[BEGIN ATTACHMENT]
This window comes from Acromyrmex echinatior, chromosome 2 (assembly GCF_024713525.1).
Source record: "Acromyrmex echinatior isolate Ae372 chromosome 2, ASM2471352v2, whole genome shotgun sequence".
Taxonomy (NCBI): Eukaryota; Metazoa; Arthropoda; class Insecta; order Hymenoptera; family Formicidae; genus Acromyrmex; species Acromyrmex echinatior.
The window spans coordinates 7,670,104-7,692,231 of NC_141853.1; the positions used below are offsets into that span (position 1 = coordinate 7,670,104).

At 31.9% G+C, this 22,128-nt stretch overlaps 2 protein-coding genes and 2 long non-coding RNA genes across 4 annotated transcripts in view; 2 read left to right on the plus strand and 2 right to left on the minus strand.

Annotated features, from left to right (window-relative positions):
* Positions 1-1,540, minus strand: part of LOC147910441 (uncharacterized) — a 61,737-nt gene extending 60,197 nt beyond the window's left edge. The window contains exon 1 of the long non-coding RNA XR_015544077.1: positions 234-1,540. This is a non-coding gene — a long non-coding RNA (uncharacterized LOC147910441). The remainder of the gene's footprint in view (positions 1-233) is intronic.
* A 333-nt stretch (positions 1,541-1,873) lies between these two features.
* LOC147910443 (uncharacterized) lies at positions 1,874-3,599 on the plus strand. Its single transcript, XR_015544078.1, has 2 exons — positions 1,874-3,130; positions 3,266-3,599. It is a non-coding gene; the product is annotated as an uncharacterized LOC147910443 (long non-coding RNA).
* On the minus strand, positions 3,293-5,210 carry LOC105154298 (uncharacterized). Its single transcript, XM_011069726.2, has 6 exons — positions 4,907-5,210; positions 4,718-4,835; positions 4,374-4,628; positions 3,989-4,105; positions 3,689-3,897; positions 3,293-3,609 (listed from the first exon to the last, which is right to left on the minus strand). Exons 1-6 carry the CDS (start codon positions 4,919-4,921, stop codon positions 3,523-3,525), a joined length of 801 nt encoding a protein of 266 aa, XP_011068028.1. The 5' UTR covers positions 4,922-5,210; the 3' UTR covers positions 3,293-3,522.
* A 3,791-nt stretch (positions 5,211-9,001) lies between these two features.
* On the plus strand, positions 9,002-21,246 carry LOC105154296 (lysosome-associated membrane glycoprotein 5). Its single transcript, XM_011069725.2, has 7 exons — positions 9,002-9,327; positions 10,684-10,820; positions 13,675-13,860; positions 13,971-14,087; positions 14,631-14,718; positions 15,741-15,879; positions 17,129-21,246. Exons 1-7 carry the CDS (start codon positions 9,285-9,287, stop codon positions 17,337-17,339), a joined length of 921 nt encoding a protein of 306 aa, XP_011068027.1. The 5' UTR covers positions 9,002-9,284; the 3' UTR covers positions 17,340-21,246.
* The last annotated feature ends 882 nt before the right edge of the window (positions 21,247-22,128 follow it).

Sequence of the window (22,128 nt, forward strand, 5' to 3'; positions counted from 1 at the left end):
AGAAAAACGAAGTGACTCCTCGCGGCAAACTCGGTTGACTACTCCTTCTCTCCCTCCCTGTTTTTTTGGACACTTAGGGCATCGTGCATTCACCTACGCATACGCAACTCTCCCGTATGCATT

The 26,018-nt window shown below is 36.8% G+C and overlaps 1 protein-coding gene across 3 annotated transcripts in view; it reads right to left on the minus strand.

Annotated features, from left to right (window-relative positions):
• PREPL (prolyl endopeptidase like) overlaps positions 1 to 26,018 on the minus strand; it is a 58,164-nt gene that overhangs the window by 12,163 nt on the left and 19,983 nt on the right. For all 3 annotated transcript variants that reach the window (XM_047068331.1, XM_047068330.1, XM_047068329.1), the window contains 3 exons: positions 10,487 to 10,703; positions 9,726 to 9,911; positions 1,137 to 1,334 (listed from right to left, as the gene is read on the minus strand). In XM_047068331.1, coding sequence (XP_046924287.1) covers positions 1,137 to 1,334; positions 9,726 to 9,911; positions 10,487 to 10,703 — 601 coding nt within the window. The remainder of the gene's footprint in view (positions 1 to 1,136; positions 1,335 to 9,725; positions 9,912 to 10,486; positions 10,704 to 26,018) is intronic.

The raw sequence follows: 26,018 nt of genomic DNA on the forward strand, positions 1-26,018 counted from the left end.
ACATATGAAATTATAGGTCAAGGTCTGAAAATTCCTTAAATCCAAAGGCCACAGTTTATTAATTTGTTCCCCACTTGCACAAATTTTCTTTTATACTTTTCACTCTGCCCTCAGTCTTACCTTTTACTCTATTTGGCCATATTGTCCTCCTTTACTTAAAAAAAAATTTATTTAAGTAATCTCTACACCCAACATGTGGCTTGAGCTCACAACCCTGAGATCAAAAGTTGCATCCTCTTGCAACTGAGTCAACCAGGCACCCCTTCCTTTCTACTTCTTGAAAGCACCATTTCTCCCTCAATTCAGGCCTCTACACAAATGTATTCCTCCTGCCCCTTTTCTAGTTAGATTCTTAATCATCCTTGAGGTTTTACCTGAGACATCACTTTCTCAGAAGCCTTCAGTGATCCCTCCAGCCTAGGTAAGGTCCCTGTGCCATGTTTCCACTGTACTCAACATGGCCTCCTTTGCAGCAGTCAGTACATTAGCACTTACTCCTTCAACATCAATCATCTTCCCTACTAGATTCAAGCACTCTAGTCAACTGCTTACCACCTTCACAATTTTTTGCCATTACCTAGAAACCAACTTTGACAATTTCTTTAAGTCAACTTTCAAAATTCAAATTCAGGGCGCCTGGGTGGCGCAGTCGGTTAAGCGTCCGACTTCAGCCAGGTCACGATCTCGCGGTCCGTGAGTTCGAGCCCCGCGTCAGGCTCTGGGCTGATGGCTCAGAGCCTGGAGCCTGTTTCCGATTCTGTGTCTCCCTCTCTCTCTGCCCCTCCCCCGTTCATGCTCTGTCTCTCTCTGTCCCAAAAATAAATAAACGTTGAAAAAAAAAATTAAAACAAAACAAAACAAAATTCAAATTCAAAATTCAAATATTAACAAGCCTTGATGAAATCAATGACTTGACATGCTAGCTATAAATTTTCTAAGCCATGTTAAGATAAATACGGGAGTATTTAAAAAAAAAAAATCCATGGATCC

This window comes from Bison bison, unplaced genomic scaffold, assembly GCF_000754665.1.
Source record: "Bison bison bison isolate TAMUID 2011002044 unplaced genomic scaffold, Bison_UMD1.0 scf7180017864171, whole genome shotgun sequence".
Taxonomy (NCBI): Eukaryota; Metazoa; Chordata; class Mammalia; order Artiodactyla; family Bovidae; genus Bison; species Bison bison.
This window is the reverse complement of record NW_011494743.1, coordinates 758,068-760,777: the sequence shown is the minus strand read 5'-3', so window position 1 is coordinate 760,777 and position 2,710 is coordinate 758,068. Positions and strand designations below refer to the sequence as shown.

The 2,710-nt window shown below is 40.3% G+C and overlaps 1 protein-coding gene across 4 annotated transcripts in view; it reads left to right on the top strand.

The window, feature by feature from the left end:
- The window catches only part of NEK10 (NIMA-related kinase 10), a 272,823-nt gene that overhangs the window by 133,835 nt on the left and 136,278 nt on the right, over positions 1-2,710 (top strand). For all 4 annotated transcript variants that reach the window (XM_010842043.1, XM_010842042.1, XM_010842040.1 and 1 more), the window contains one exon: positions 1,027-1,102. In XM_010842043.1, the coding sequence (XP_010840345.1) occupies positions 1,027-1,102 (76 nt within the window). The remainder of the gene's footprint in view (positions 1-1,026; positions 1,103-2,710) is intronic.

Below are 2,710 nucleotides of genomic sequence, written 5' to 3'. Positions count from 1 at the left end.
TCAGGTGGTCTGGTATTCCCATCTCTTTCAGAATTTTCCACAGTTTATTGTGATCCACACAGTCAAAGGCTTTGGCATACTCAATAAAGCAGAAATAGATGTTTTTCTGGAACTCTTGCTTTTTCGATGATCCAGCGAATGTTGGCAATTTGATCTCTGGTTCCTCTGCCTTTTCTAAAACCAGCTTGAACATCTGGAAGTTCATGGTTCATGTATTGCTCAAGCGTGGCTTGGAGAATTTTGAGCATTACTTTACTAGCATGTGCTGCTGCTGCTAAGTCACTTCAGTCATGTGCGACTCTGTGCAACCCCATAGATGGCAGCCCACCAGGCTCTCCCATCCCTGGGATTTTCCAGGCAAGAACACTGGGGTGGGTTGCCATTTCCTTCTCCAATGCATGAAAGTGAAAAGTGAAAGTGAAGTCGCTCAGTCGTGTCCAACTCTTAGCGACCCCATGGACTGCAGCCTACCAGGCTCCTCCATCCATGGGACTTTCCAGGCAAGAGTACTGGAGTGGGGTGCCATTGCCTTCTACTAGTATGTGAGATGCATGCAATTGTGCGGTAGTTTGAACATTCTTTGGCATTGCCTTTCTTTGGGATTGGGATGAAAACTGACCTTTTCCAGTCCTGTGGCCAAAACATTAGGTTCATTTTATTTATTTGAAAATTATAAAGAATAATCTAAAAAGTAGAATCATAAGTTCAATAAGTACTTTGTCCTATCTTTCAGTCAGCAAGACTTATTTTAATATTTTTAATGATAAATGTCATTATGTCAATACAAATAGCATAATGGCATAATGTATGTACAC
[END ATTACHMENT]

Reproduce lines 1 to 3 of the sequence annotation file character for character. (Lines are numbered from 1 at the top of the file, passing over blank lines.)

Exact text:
This window comes from Acromyrmex echinatior, chromosome 2 (assembly GCF_024713525.1).
Source record: "Acromyrmex echinatior isolate Ae372 chromosome 2, ASM2471352v2, whole genome shotgun sequence".
Taxonomy (NCBI): Eukaryota; Metazoa; Arthropoda; class Insecta; order Hymenoptera; family Formicidae; genus Acromyrmex; species Acromyrmex echinatior.